My friend Vickie Hammond, who is an elementary school teacher, bless her heart, posted on Facebook last week about the bad weather. She was bemoaning the fact that her kids would miss recess for the second day in a row. She wasn't sure she could tolerate that.Vickie's post sent my mind hurtling back through time. That happens a lot these days. For a brief while 50 years had been lopped off my life and I was a jug-eared 9-year-old, wearing overalls and a pair of Thompson-Boland-Lee's finest brogan shoes, sitting on a see-saw on the Porterdale School playground. Linda King was probably on the other end.
I knew we kids looked forward to recess back in those days but never stopped to think that the teachers might look forward to it as much, if not more, than the little lintheads in their charge.
It was a magical time. We got to blow off steam and burn up some energy, and a kid can learn a lot of important lessons through unsupervised play. One of the most important was that self-esteem cannot be awarded, like a plastic participation trophy.
We actually had to come up with ways to entertain ourselves on the playground. The younger kids would play games like Red Rover and Drop the Handkerchief and tag-out-of-jail. Once we got older the boys would break off and play pitch-up-and-tackle, which was a game about the survival of the fittest. A ball would be thrown into the air -- any kind of ball would do -- and the person who caught it would run around like a chicken with his head cut off while the rest of the boys in the class tried to tackle him. The game could really get rough and those who weren't up to it could go see-saw with the girls.
See above reference to Linda King.
I had a lot of fun on the playgrounds of Porterdale School during recess. I also experienced the most embarrassing moment of my life -- at least to date.
Remember the recurring dream about showing up at school without your clothes? I lived it.
I was in the third grade and back in those days wore the same pair of overalls to school every day -- as opposed to the present day when I wear the same pair of khakis to school every day.
I had outgrown my only pair of overalls and Mama told me to stop by White's on the way to school and let Bobby Smith put me in a new pair. White's was where people in Porterdale bought clothes and they opened at 7 a.m. so folks getting off the third shift in the mill could shop on their way home from work -- or so little burr-headed boys could get a new pair of pants on his way to school.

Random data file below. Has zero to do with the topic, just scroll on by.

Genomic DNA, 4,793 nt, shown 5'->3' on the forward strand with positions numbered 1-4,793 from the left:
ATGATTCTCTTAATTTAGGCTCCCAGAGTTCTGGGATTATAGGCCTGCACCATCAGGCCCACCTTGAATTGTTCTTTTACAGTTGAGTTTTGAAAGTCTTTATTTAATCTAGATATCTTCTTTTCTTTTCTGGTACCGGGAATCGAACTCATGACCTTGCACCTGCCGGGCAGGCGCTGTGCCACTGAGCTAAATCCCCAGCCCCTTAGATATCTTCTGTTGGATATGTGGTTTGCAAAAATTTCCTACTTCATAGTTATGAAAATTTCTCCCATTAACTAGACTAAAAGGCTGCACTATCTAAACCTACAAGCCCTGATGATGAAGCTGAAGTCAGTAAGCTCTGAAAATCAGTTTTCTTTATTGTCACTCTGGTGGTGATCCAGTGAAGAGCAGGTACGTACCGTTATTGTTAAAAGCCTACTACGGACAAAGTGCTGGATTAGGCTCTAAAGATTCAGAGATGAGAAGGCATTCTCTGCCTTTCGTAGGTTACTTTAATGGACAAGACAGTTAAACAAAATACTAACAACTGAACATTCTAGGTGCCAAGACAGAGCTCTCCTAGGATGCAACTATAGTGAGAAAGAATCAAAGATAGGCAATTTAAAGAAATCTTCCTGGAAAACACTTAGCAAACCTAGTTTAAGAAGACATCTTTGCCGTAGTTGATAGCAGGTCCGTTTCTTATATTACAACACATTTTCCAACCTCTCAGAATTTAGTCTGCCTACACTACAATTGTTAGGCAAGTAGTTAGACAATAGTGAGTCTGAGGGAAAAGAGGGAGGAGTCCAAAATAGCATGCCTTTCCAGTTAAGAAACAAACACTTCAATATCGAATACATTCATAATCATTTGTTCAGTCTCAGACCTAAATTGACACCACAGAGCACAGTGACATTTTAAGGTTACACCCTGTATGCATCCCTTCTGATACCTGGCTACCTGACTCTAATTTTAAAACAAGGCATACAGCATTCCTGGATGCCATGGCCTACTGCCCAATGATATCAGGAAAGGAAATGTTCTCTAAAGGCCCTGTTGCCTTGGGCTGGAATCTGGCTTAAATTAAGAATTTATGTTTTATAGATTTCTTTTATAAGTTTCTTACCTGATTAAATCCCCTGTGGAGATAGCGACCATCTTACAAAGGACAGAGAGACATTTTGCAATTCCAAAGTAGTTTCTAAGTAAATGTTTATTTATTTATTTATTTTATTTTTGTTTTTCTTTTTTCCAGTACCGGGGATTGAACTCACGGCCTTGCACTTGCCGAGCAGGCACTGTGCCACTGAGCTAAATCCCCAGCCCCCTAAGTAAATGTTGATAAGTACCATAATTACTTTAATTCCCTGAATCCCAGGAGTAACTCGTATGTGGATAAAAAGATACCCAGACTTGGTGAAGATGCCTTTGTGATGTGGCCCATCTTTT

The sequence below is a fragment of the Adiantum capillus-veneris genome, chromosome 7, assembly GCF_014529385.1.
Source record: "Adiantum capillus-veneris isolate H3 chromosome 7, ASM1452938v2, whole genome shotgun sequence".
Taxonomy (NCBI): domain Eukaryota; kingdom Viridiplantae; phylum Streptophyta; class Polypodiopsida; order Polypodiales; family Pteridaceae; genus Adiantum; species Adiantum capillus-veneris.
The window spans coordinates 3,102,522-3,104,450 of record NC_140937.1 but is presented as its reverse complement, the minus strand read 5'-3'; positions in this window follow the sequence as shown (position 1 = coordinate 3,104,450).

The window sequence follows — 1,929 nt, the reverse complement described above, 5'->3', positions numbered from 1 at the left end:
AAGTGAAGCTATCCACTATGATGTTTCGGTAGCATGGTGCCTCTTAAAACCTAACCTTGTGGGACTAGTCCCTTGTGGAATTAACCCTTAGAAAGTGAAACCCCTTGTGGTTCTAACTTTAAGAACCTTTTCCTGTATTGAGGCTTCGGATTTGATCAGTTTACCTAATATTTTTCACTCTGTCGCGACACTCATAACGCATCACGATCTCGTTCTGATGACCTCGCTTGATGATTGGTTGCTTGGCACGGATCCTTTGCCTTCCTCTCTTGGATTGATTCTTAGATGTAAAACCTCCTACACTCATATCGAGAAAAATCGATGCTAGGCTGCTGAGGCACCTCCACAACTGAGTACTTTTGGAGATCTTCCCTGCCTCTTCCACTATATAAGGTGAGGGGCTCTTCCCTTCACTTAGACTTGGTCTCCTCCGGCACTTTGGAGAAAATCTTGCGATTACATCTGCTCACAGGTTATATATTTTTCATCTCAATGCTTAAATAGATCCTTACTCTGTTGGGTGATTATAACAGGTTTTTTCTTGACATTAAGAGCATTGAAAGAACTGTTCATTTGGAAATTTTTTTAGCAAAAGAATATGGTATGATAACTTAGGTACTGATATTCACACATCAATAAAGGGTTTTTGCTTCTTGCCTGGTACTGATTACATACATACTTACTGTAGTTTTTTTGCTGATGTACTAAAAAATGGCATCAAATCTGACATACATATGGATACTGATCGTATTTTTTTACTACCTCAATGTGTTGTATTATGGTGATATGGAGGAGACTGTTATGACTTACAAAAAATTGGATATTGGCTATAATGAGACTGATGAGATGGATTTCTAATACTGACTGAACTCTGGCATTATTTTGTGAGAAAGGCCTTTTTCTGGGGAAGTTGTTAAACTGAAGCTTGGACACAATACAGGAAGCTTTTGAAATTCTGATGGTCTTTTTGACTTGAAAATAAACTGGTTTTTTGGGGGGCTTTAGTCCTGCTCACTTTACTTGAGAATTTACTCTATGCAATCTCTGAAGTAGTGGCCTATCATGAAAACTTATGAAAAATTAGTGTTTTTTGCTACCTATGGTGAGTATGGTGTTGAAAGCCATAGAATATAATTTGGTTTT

Alas, on this particular day, White's didn't have a pair of overalls in my scrawny size. That was not going to prevent Bobby Smith from selling a pair to my mother. He put me in some overalls that were about three sizes too big. He cinched up the straps and rolled up the legs and told me that I would "grow into them." The stride of those pants was down around my knees. I was ahead of my time. I was busting slack before it was cool.
Believe it or not, nobody in my class made fun of me when I walked in the door in my new ill-fitting garments. Our mamas were all children of the Great Depression and knew what it was like not to have nice clothes. They would send us to cut a switch if they found out any of us had made fun of what someone wore to school. Everything was fine until recess.
Now understand this, we had great playground equipment in Porterdale. The machinists in the mill made it and we had a giant sliding board. The fun of the sliding board was to wait until the teacher wasn't looking and then climb out and slide down the support pole -- like a fireman -- instead of the slide.
It was my turn on the slide and I caught Miss Elizabeth Willis not looking and I slid down the pole. My pants, however, with all that extra fabric, caught on a bolt and stayed at the top. Ripped right off me. There I was in front of God and everybody in just my T-shirt, my brogans and my step-ins.
I did what any other 9-year-old boy would have done. I ran home.
When I got there I found my daddy -- who worked on the second shift -- sitting at the kitchen table reading the newspaper. When he asked why I was home from school and practically naked I said, "Daddy, we've got to move!"
Thankfully we didn't.
Recess. What precious memories. I bet Vickie Hammond didn't see anything like that last week!
Darrell Huckaby is an author and teacher in Rockdale County. Email him at firstname.lastname@example.org. For archived columns, go to www.gwinnettdailypost.com/darrellhuckaby.